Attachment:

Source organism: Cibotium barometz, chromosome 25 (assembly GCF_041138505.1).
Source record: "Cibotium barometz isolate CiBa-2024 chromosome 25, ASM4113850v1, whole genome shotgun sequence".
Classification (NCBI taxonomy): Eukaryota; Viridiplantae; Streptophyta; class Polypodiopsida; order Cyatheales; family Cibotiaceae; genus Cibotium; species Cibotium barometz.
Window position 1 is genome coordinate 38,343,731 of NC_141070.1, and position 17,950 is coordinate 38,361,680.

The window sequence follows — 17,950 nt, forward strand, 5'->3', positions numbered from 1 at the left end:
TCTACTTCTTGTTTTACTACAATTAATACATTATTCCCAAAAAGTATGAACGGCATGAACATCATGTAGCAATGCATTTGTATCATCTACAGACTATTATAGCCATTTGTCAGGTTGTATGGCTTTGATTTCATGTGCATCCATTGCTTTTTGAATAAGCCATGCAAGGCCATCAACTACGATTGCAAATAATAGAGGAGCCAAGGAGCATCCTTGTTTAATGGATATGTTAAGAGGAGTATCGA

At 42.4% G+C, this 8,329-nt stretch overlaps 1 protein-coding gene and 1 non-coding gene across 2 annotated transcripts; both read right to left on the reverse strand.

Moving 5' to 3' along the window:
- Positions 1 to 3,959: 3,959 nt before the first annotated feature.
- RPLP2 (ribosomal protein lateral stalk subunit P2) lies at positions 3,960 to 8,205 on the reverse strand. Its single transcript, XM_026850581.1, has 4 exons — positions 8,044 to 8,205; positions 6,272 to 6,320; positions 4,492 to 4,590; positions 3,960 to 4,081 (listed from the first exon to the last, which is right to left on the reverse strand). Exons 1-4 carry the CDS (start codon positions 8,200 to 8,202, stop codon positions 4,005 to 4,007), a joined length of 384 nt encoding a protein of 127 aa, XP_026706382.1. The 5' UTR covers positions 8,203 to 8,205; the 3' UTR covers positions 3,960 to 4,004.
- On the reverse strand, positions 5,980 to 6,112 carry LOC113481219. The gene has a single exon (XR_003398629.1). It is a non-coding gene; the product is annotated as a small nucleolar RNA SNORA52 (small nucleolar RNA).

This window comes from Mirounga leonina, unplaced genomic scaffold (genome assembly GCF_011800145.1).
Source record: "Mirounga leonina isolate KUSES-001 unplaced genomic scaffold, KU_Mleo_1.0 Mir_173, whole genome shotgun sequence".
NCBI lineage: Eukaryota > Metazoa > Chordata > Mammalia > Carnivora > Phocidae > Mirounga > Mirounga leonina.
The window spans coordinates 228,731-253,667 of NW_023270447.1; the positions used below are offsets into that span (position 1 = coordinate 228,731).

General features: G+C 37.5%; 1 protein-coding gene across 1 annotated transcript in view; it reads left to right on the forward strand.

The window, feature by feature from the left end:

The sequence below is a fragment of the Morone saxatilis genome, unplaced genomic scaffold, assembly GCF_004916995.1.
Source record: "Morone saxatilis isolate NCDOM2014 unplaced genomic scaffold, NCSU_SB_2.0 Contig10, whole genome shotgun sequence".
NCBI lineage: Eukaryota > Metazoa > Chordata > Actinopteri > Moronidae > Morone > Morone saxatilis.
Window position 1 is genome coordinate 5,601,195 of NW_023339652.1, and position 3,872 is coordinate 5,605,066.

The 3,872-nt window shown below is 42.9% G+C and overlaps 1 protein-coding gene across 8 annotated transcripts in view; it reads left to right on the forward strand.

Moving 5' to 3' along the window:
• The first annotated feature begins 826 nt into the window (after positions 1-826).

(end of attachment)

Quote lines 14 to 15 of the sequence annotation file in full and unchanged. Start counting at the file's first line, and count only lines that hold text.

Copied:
NCBI lineage: Eukaryota > Metazoa > Chordata > Mammalia > Carnivora > Phocidae > Mirounga > Mirounga leonina.
The window spans coordinates 228,731-253,667 of NW_023270447.1; the positions used below are offsets into that span (position 1 = coordinate 228,731).